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The Gathering: Book summary and reviews of The Gathering by Anne Enright

The Gathering

by Anne Enright

The Gathering by Anne Enright X
The Gathering by Anne Enright
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  • Published Sep 2007
    272 pages
    Genre: Literary Fiction

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Book Summary

Anne Enright is a dazzling writer of international stature and one of Ireland’s most singular voices. Now she delivers The Gathering, a moving, evocative portrait of a large Irish family and a shot of fresh blood into the Irish literary tradition, combining the lyricism of the old with the shock of the new.

The nine surviving children of the Hegarty clan are gathering in Dublin for the wake of their wayward brother, Liam, drowned in the sea. His sister, Veronica, collects the body and keeps the dead man company, guarding the secret she shares with him—something that happened in their grandmother’s house in the winter of 1968.

As Enright traces the line of betrayal and redemption through three generations her distinctive intelligence twists the world a fraction and gives it back to us in a new and unforgettable light. The Gathering is a daring, witty, and insightful family epic, clarified through Anne Enright’s unblinking eye. It is a novel about love and disappointment, about how memories warp and secrets fester, and how fate is written in the body, not in the stars.

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Book Awards

  • award image Booker Prize, 2007

Reviews

Media Reviews

"A melancholic love and rage bubbles just beneath the surface of this Dublin clan, and Enright explores it unflinchingly." - Publishers Weekly.

"Starred Review. Enright's hypnotic prose turns her desperation into something fierce and beautiful." - Booklist.

"In a word: heavy. Or so you might think. But in this mystery of past causes, the transformative power of Enright's language keeps the story's freight from burdening the reader." - New York Times.

"A dreamy, melancholy swirl of a story, wise about the bonds and burdens linking children to each other and their grown selves." - Kirkus Reviews.

"In the supercharged beauty of her oddly brittle, spiky sentences, you hear the cadences of the incomparable Don DeLillo. . . . The penetrating exploration of domestic relationships, especially among women, calls to mind . . . Anne Tyler." - Newsday.

"Delivers with sharp wit and a huge heart." - Elle.

This information about The Gathering was first featured in "The BookBrowse Review" - BookBrowse's membership magazine, and in our weekly "Publishing This Week" newsletter. Publication information is for the USA, and (unless stated otherwise) represents the first print edition. The reviews are necessarily limited to those that were available to us ahead of publication. If you are the publisher or author and feel that they do not properly reflect the range of media opinion now available, send us a message with the mainstream reviews that you would like to see added.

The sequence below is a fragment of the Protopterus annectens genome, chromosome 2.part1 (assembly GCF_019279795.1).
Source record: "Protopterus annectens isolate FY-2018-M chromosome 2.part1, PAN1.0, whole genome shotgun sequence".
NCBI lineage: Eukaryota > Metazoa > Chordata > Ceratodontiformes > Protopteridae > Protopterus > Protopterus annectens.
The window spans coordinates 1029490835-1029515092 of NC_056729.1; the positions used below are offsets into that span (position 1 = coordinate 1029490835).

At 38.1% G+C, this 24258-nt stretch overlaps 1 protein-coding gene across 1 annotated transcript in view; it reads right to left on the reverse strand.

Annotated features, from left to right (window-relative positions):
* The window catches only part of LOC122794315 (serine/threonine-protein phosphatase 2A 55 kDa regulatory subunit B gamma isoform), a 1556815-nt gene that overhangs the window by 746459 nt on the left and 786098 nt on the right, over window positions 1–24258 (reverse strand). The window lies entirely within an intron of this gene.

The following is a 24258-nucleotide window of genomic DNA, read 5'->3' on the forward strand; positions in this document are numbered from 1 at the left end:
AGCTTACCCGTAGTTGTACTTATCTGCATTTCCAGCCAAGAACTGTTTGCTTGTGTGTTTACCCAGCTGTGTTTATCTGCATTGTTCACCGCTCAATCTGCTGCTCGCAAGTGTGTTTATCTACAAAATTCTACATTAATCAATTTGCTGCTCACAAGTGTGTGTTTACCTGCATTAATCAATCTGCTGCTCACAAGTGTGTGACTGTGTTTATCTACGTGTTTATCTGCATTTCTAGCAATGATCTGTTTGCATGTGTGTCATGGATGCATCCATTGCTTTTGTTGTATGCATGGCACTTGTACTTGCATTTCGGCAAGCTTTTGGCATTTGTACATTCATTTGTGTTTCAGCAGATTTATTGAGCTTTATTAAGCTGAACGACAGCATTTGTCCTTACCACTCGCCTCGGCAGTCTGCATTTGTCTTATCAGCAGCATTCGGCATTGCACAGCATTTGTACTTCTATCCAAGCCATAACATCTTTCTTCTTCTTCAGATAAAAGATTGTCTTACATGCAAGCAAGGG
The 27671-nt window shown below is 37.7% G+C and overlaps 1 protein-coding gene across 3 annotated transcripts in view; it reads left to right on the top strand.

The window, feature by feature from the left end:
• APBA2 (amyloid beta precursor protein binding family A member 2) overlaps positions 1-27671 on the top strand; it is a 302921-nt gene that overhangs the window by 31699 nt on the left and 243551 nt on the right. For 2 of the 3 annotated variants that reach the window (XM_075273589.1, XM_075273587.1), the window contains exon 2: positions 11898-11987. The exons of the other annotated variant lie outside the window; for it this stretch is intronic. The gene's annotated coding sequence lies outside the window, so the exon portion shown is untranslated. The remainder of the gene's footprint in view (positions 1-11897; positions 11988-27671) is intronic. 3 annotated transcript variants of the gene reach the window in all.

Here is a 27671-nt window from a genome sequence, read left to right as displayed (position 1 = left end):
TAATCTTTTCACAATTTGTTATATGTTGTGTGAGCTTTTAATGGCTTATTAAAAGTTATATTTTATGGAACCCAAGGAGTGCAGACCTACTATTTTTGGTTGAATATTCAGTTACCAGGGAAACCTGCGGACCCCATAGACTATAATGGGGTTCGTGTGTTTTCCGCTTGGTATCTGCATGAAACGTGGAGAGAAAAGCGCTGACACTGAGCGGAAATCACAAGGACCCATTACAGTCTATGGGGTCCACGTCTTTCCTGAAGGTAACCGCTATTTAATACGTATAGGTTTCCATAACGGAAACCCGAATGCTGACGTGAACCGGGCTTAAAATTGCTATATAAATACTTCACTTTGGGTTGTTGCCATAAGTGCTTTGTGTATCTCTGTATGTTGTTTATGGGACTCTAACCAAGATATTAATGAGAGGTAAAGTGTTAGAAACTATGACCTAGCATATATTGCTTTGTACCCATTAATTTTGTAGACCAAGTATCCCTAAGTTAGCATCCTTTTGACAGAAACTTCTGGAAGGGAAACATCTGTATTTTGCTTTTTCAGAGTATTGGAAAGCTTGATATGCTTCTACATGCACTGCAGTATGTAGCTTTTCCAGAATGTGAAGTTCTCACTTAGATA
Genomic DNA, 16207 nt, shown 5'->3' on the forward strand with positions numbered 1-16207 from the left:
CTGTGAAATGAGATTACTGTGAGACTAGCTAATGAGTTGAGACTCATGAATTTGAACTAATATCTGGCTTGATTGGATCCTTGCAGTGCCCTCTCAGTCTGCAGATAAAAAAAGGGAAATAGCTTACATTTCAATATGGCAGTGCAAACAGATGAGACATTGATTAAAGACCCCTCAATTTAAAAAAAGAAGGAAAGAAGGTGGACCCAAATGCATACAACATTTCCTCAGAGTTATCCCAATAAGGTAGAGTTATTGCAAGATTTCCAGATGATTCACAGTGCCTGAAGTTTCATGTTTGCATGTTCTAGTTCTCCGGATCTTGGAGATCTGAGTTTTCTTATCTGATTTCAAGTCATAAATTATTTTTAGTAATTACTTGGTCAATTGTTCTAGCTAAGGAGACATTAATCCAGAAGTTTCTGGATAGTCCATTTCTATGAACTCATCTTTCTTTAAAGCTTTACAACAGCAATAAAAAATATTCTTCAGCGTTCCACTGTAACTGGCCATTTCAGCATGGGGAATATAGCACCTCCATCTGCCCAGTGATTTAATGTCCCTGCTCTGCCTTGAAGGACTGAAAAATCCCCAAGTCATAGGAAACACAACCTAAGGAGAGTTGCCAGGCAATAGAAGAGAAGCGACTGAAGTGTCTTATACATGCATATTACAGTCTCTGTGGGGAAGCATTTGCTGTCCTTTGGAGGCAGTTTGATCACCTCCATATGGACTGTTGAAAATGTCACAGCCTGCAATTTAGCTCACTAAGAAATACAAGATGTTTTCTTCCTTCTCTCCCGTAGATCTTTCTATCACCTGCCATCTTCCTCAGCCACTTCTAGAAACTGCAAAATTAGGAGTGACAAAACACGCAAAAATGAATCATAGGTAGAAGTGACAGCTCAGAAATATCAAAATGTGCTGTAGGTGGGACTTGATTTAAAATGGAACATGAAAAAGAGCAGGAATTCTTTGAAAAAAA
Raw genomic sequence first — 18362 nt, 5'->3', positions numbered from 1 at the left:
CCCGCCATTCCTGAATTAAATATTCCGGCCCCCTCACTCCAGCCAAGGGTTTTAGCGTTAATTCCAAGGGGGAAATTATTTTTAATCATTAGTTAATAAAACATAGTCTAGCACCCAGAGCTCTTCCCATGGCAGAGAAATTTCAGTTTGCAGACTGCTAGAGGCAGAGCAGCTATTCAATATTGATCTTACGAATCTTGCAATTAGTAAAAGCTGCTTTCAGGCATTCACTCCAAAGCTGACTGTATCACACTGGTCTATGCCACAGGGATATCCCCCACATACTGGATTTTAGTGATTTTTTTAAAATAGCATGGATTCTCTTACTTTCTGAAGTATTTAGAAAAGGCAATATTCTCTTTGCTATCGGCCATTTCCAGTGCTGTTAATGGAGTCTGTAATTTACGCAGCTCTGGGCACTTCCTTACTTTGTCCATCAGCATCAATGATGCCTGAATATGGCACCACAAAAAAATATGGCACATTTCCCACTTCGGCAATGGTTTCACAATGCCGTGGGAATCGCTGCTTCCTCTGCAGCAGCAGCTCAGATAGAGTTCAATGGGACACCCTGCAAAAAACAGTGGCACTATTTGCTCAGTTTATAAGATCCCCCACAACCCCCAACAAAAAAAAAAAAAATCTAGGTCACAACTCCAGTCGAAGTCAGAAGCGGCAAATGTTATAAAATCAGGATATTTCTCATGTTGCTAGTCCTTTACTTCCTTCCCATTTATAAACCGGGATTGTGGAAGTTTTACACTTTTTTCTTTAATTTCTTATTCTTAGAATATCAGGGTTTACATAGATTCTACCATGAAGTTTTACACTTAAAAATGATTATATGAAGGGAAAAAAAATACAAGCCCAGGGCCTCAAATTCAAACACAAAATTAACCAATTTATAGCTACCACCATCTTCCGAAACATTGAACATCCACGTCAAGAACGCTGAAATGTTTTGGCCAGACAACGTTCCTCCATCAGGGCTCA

Any "Author Information" displayed below reflects the author's biography at the time this particular book was published.

Reader Reviews

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Cathryn Conroy

Extraordinary, Lyrical Writing, but a Dark and Desolate Story That Is Just So Very Sad
Oh, this book is dark. Very, very dark. It is about dying and grief—grief in the myriad ways that the deaths of those we love bruise the human psyche. Adding to the complexity of the story, the death in question is a suicide, which means the "why" will never be answered and that question will forever niggle in the hearts of those left to pick up the pieces.

The story, which takes place primarily in a small town outside Dublin, Ireland, is narrated by 39-year-old Veronica, who has just learned that her beloved brother, Liam, who was a scant 11 months older than she, committed suicide by walking into the sea with stones in his pocket. Veronica and Liam are two of 12 children in a troubled and dysfunctional Irish family—so troubled that at one point in their childhoods, Veronica, Liam, and their younger sister Kitty were sent to live with their grandmother for a year. It was during that time that something horrific happened to Liam, which most likely leads to his subsequent alcoholism and eventual suicide. But that is only the surface of the story. It is Veronica's colorful and often bizarre memories, including many about her grandparents that she freely admits she makes up as a way to comfort herself, as well as her intense grief for Liam's life and death that is the crux of this 2007 Man Booker Award-winning novel by Anne Enright.

This is a story about the indelible ties of family, the heartbreak of death and the forever separation it causes, the healing power as well as the shame and futility of sex, the inherent wounds of old secrets, the ongoing scourge of abuse, and most of all how these all merge together like modeling clay to shape and form us into our very selves.

While the writing is extraordinary with some sentences so lyrical that they demand to be read over again, the story is just so incredibly sad and desolate I found it difficult to keep reading at times.

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Author Information

Anne Enright Author Biography

Photo: Hugo Chaloner

Anne Enright is author of seven novels, most recently Actress. She has been awarded the Man Booker Prize, the Andrew Carnegie Medal for Excellence in Fiction, and a Lifetime Achievement Award from the Irish Book Awards. She lives in Dublin.

Other books by Anne Enright at BookBrowse

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